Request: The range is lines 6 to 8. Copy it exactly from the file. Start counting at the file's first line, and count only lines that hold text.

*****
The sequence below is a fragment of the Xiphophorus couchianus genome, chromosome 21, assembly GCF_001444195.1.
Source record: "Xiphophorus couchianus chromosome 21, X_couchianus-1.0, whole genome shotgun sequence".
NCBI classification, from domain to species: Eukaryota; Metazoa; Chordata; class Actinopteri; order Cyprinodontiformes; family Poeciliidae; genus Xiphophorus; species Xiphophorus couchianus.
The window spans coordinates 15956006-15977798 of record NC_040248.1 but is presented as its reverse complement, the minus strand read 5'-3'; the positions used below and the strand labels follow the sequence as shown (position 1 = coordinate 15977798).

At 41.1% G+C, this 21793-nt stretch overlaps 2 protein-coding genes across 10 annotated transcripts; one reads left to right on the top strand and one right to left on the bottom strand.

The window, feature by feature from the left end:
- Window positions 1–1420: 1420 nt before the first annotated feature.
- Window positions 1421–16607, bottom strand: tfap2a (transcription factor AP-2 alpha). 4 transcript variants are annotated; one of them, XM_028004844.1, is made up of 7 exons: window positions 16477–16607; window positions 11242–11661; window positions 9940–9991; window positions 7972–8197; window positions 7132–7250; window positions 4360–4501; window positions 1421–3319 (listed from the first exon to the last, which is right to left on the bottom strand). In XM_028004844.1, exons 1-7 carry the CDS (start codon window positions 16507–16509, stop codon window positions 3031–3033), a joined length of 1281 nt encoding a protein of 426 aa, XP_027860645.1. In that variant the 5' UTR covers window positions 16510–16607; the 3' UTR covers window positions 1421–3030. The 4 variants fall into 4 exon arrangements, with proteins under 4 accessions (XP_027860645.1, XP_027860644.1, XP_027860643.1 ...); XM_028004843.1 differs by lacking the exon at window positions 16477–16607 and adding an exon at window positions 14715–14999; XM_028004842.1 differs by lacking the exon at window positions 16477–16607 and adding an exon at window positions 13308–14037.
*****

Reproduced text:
The window, feature by feature from the left end:
- Window positions 1–1420: 1420 nt before the first annotated feature.
- Window positions 1421–16607, bottom strand: tfap2a (transcription factor AP-2 alpha). 4 transcript variants are annotated; one of them, XM_028004844.1, is made up of 7 exons: window positions 16477–16607; window positions 11242–11661; window positions 9940–9991; window positions 7972–8197; window positions 7132–7250; window positions 4360–4501; window positions 1421–3319 (listed from the first exon to the last, which is right to left on the bottom strand). In XM_028004844.1, exons 1-7 carry the CDS (start codon window positions 16507–16509, stop codon window positions 3031–3033), a joined length of 1281 nt encoding a protein of 426 aa, XP_027860645.1. In that variant the 5' UTR covers window positions 16510–16607; the 3' UTR covers window positions 1421–3030. The 4 variants fall into 4 exon arrangements, with proteins under 4 accessions (XP_027860645.1, XP_027860644.1, XP_027860643.1 ...); XM_028004843.1 differs by lacking the exon at window positions 16477–16607 and adding an exon at window positions 14715–14999; XM_028004842.1 differs by lacking the exon at window positions 16477–16607 and adding an exon at window positions 13308–14037.